Fayette parents lobby lawmakers for safer schools
By Pamela Pritt, (Beckley) Register-Herald Reporter
CHARLESTON — A group of Fayette County parents wearing orange T-shirts saying FUSE walked the halls of the State Capitol Monday talking with anyone who would listen about the state of the schools their children attend.
Fayette United for Safe Education scheduled meetings with the chairs of education in both chambers, Sen. Dave Sypolt, R-Preston, and Delegate Paul Espinosa, R-Jefferson, but managed to talk to U.S. Sen. Joe Manchin, D-W.Va., and Gov. Earl Ray Tomblin after the annual Martin Luther King Jr. celebration in the rotunda.
FUSE mom Karen Ellis said the mission, which included a dozen Fayette County students, was not only to give legislative leadership a clear picture of Fayette's plight, but to try to ensure that no other counties find themselves in the same situation.
Collins Middle School students have been farmed out to other facilities because of conditions there, and the second floor of Meadow Bridge High School has been condemned, but voters refused to pass a bond issue because it involved consolidation and would leave the county with only two high schools.
Fayette County schools are caught in a power struggle between two state agencies, one of which has supported financial assistance from the state because the school system has been under state control for nearly seven years, and the other — the one with the purse — has refused any funding to help the county's building program.
Ellis said she supports bills introduced by Delegate Dave Perry, D-Fayette, which would require the State Board of Education members to be physically present at meetings instead of being able to attend by teleconference and limiting terms of School Building Authority members.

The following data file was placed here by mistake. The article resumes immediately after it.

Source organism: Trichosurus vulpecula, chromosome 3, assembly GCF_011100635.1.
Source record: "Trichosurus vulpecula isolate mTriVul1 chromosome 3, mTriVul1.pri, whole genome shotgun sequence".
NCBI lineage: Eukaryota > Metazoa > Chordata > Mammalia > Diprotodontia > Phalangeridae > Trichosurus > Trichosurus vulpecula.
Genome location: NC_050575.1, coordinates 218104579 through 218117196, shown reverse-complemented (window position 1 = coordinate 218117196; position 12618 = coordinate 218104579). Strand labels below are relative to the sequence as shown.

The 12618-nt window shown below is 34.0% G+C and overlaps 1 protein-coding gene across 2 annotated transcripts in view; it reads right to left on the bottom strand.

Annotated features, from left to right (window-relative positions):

Ultimately, though, she wants just one thing.
"I want them to put our kids in safe schools," Ellils said. "I don't want to have to send my kid to school next year and worry if he's going to have running water for the day, if he's going to be able to use the bathroom. The parents that have children there right now worry about that every day."
Her son goes to Rosedale Elementary but will attend Collins next year. Parents of Collins students also have to worry about snow causing the roof to fail.
Ellis favors consolidation, but acknowledges it's not always the answer.
"I don't think consolidation is always 100 percent the answer," she said. "But here it is the answer. It's about being able to sustain, it's about longevity. We have to be able to do that."